Islamic terrorists such as Hamas who use women and children as human shields will have no compunction unleashing a chemical attack against civilians to provoke Western military intervention against Assad. Islam, particularly in the theatre of jihad, sanctions the stratagem of Taqiyya or dissimulation.
Second, for a war to be just its cause would have to be sufficiently grave. The only kind of sufficiently grave reason specified by international law is genocide. The International Commission on Intervention and State Sovereignty report The Responsibility to Protect specifies the “just cause threshold” and extends genocide to a “large-scale loss of life” or “large-scale ethnic cleansing.” The massacre in Douma does not satisfy this requirement.
Ethicist Michael Walzer argues that the first questions asked when states go to war, such as “who started the shooting?” are “questions of fact, not of judgment, and if the answers are disputed, it is only because of the lies that governments tell. The lies don’t, in any case, detain us long; the truth comes out soon enough.” It did in the case of Iraq; it has in the case of Syria.
Thirdly, it was the French who created Syria as a political fiction. The Greeks had bestowed this nomenclature to describe this geographic region, but there was never a “Syrian” nation before 1946. The forced clumping together of Alawite, Druze, Kurd, Assyrian Christian and Sunni Arab has been an unmitigated political disaster but the perfect opportunity for Islam to establish its supremacy.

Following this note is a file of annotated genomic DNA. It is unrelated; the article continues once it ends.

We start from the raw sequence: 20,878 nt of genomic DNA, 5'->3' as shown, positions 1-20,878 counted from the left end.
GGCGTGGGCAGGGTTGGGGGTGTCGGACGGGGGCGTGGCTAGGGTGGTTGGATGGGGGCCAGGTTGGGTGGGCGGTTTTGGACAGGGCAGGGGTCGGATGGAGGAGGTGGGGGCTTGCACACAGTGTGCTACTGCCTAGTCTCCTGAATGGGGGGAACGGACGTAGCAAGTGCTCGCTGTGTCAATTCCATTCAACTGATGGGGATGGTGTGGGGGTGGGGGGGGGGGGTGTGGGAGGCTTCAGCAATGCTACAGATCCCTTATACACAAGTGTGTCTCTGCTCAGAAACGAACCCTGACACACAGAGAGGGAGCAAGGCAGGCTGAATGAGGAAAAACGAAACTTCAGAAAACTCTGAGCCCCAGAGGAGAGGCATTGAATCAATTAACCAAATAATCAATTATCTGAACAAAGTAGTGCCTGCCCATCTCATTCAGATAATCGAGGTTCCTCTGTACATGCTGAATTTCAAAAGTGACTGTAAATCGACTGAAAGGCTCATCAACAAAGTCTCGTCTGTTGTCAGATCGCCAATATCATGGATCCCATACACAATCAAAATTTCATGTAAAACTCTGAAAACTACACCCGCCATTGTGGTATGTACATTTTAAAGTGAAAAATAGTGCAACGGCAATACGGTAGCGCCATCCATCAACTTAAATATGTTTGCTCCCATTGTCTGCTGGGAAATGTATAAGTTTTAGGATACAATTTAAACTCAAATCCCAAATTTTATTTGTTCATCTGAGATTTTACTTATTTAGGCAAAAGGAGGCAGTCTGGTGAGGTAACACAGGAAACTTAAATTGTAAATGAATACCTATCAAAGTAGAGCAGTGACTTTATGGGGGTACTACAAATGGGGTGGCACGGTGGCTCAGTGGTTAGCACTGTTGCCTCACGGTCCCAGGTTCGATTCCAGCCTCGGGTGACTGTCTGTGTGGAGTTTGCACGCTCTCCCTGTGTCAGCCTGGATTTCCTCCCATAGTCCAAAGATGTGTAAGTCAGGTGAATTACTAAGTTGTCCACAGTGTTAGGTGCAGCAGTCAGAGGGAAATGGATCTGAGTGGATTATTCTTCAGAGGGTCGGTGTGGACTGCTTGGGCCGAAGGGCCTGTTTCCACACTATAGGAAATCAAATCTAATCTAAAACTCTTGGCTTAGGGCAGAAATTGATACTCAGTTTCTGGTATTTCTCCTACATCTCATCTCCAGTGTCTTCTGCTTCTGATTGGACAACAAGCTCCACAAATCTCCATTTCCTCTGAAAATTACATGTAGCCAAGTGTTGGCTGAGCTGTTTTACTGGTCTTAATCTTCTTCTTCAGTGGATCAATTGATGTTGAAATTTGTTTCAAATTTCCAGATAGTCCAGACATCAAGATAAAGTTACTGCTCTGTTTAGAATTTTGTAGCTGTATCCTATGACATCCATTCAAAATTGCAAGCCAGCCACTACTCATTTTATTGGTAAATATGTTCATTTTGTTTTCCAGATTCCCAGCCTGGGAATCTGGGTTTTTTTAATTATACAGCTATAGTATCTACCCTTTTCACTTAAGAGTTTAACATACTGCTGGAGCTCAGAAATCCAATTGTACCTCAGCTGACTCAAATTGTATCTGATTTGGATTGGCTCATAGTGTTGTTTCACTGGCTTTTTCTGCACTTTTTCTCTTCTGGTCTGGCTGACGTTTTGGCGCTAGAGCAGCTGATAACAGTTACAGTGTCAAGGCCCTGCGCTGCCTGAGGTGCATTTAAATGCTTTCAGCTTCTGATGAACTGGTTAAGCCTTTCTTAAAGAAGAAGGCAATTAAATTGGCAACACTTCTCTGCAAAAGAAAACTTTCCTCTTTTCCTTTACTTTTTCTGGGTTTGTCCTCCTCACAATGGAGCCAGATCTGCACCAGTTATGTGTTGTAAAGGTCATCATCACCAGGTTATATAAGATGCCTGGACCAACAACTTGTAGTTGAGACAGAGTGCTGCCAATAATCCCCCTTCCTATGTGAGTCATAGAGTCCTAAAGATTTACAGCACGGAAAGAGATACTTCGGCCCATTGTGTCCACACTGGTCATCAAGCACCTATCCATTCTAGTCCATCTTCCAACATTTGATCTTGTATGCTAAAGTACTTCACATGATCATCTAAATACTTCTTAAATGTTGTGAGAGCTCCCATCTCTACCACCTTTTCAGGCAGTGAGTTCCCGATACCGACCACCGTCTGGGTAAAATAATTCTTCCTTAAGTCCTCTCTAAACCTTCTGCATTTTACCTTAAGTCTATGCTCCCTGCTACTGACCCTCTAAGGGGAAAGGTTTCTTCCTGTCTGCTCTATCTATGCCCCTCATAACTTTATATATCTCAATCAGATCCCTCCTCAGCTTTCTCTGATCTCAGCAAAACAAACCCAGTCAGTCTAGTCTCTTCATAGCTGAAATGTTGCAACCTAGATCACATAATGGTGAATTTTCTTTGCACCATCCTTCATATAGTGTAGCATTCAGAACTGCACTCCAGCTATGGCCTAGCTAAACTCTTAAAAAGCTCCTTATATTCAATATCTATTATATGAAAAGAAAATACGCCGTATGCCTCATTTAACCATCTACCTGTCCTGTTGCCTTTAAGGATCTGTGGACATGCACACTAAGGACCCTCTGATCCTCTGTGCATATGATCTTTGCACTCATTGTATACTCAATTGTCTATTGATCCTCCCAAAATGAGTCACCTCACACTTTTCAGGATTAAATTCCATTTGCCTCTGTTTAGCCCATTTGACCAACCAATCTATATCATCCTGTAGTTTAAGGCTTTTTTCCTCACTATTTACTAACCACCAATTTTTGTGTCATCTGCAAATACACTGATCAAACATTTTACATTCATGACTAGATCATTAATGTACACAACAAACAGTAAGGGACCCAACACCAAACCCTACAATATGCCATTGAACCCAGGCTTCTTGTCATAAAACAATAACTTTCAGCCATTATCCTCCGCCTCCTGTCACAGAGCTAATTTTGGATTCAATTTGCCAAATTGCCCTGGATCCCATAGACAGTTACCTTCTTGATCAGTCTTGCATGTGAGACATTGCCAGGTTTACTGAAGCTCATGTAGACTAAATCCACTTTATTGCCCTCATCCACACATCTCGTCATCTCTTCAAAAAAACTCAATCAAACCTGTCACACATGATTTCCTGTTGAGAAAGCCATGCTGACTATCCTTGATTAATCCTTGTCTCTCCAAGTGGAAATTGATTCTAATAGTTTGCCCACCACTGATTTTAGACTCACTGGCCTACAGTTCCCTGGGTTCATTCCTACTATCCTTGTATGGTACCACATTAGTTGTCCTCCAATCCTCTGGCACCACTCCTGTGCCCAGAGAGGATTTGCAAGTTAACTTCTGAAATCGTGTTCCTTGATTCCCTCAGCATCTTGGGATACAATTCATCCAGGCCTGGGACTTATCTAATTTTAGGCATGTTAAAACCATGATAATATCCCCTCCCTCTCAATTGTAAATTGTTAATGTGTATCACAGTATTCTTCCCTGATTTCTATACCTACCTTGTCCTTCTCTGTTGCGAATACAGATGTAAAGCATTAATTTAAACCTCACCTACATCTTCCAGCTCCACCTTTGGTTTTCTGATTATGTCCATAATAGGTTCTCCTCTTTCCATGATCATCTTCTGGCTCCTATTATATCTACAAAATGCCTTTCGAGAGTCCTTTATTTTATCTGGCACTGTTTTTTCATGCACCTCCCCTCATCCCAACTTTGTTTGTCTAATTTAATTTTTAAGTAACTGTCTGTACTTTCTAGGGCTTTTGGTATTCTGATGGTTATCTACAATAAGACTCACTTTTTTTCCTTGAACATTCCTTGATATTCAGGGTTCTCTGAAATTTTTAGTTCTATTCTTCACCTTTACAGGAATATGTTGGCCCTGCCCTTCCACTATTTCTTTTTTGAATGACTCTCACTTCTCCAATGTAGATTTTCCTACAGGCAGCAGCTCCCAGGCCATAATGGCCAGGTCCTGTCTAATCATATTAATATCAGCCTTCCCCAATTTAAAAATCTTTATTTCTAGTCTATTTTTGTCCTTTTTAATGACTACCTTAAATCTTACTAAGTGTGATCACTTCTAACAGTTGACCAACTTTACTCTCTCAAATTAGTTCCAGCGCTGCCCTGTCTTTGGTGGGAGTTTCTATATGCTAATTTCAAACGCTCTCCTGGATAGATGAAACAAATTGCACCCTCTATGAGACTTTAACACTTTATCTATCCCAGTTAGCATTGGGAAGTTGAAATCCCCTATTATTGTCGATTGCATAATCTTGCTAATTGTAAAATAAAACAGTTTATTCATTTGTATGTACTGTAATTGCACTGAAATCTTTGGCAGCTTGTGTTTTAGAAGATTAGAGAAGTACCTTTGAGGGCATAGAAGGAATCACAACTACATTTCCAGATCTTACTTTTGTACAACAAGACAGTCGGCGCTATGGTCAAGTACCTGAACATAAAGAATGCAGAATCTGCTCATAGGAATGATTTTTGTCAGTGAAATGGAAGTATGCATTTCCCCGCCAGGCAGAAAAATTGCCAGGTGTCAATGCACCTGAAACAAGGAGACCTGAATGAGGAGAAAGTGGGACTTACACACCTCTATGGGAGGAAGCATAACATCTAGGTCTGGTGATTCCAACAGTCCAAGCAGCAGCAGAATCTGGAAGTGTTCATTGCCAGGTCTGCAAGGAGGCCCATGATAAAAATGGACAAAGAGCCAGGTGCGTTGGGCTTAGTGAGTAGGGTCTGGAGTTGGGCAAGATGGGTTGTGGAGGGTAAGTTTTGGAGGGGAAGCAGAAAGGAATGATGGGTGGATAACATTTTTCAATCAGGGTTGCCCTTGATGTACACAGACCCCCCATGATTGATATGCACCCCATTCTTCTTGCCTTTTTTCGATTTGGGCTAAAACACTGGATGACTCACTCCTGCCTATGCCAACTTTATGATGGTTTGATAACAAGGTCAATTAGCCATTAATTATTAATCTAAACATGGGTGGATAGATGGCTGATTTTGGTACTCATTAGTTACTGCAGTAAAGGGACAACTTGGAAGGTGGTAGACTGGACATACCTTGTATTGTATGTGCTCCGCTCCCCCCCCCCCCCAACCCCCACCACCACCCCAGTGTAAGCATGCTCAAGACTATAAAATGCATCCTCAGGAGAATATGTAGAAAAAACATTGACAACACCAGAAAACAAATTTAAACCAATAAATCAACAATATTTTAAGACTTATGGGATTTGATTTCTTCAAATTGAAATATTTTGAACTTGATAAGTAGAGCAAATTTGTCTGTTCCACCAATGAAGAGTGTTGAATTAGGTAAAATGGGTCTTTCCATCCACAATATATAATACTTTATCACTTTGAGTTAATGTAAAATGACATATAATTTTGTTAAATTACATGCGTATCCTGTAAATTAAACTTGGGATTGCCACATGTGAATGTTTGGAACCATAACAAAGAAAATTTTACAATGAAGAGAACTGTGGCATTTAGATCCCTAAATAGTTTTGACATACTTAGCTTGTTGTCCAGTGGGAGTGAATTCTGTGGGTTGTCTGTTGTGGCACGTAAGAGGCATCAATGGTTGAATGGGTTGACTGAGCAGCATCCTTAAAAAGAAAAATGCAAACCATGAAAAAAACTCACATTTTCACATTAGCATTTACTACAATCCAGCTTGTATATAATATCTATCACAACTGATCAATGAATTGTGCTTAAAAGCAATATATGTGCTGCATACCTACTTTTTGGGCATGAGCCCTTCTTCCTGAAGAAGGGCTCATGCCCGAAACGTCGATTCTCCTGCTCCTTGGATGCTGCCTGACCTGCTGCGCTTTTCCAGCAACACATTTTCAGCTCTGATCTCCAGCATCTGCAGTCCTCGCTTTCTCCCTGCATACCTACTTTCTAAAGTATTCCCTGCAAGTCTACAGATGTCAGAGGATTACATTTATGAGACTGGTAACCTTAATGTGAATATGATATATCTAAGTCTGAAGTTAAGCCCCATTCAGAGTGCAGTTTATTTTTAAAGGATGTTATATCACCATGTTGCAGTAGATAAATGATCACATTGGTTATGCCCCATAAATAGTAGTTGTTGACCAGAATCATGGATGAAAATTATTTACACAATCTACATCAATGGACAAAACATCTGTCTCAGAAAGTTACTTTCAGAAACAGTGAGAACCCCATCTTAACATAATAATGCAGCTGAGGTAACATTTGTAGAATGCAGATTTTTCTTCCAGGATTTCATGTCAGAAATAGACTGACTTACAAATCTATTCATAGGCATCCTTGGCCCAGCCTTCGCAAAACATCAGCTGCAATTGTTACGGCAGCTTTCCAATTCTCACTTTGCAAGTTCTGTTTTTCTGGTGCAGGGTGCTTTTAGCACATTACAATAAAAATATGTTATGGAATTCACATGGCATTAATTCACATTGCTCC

“Russia and the West are fighting to decide whether Syria will be run by Sunni Islamists backed by Saudi Arabia or Shiite Islamists backed by Iran,” warns Daniel Greenfield. Deciding whether to support Sunni or Shiite Muslims in a holy war is a casus belli devoid of any Just War morality.
“This insane civil war has burned up countless lives, not to mention plenty of dollars, rubles, euros and pounds. The only certain winners of this war, once the dust has settled, will chant ‘Allahu Akbar’ and call for the death of the infidels.”
For the Augustinian-influenced West, a “holy” war must be a Just War or we will, by proxy, end up fighting an Islamic holy war. It is a war only Islam can win.